When it comes to the films filled with nostalgia and music, we often look through the catalog composed by Cameron Crowe, epically classic combos like Harold & Maude and The Graduate, or maybe some seventies party fare with Richard Linklater's Dazed and Confused. But one name that rarely makes the list, but should, is Jean-Marc Vallée and his 2005 film C.R.A.Z.Y.

Named after Patsy Cline's classic song, and the initials of five sons growing up during the sixties and seventies, C.R.A.Z.Y. follows a young man named Zac, born on Christmas and set to live a rather unique life. His mother is convinced that he's like Jesus and that his touch can heal, his father wants him to become a man's man that makes him proud, and Zac just wants to be happy. In youth, that means things like pushing a baby carriage, and in adolescence, it means being able to express both his love of music and his sexuality -- without disappointing the parents he loves. In this scene, Zac puts on David Bowie's "Space Oddity," lays on his bed, and begins to smoke. At first, he thinks about a boy dancing with a girl, but only a moment later, Zac turns the cigarette inward and smiles. The smoke clears and he's imagining laying between the dancing pair at the pool, before a smoke ring soon leads the camera back to his bedroom, where Zac is slowly dancing and singing along to the song, a Bowie streak now adorning his face.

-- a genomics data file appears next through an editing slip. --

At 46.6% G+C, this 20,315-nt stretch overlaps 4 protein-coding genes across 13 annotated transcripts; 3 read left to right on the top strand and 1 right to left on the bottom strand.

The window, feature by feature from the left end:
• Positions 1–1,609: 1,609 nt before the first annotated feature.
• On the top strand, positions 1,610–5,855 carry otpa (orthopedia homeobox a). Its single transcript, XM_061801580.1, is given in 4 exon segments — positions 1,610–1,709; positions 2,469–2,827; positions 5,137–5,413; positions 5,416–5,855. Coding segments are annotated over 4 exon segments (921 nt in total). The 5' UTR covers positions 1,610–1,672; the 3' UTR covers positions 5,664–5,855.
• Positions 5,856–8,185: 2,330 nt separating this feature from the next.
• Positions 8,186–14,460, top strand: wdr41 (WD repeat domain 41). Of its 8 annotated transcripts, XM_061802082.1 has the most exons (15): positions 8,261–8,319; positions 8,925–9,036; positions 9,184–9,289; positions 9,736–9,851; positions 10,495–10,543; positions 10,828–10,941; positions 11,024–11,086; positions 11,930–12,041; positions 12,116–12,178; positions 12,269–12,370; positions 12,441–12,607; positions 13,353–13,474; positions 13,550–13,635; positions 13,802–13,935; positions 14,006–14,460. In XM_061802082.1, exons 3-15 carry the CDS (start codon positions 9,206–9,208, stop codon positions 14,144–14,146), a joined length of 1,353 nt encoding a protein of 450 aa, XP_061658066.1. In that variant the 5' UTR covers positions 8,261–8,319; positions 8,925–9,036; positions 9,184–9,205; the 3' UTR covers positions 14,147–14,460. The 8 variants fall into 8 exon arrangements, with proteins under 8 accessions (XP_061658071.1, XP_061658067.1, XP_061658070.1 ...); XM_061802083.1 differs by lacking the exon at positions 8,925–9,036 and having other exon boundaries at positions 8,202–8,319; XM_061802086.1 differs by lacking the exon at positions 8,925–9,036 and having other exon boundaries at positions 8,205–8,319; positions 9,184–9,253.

The symbolism, the choice of music, the transitions, and how it perfectly encapsulates the way a song can become an emblem for hidden desire, and a way to work through the throes of puberty, make this scene one of my favorite uses of music on film. It's one of those moments where evoking a feeling says so much more than explaining it, where a subtle expression shares so much more than a piece of dialogue.

You can check out Jette's review here, and stay tuned for the director's next film, The Young Victoria, when it hits screens sometime in November.